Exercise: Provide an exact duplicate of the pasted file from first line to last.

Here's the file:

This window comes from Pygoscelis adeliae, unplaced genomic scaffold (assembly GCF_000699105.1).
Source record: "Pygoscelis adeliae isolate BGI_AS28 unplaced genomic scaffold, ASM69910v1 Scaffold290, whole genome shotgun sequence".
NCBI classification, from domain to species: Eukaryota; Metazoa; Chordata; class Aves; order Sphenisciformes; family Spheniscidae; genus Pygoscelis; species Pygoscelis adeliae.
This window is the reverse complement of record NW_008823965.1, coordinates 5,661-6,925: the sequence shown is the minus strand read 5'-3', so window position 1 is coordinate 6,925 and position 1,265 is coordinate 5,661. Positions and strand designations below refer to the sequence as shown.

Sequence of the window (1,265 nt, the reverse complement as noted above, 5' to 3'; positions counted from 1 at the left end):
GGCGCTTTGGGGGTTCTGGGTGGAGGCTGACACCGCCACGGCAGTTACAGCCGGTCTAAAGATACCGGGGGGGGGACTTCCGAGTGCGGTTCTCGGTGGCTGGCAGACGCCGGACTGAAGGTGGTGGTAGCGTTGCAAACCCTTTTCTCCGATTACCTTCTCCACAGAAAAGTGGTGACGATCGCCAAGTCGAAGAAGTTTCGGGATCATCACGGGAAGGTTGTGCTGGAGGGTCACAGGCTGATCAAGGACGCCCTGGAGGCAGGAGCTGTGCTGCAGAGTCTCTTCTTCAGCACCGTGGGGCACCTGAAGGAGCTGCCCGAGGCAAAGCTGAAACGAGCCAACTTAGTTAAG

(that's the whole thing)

This window comes from Pygoscelis adeliae, unplaced genomic scaffold (assembly GCF_000699105.1).
Source record: "Pygoscelis adeliae isolate BGI_AS28 unplaced genomic scaffold, ASM69910v1 Scaffold290, whole genome shotgun sequence".
NCBI classification, from domain to species: Eukaryota; Metazoa; Chordata; class Aves; order Sphenisciformes; family Spheniscidae; genus Pygoscelis; species Pygoscelis adeliae.
This window is the reverse complement of record NW_008823965.1, coordinates 5,661-6,925: the sequence shown is the minus strand read 5'-3', so window position 1 is coordinate 6,925 and position 1,265 is coordinate 5,661. Positions and strand designations below refer to the sequence as shown.

Sequence of the window (1,265 nt, the reverse complement as noted above, 5' to 3'; positions counted from 1 at the left end):
GGCGCTTTGGGGGTTCTGGGTGGAGGCTGACACCGCCACGGCAGTTACAGCCGGTCTAAAGATACCGGGGGGGGGACTTCCGAGTGCGGTTCTCGGTGGCTGGCAGACGCCGGACTGAAGGTGGTGGTAGCGTTGCAAACCCTTTTCTCCGATTACCTTCTCCACAGAAAAGTGGTGACGATCGCCAAGTCGAAGAAGTTTCGGGATCATCACGGGAAGGTTGTGCTGGAGGGTCACAGGCTGATCAAGGACGCCCTGGAGGCAGGAGCTGTGCTGCAGAGTCTCTTCTTCAGCACCGTGGGGCACCTGAAGGAGCTGCCCGAGGCAAAGCTGAAACGAGCCAACTTAGTTAAG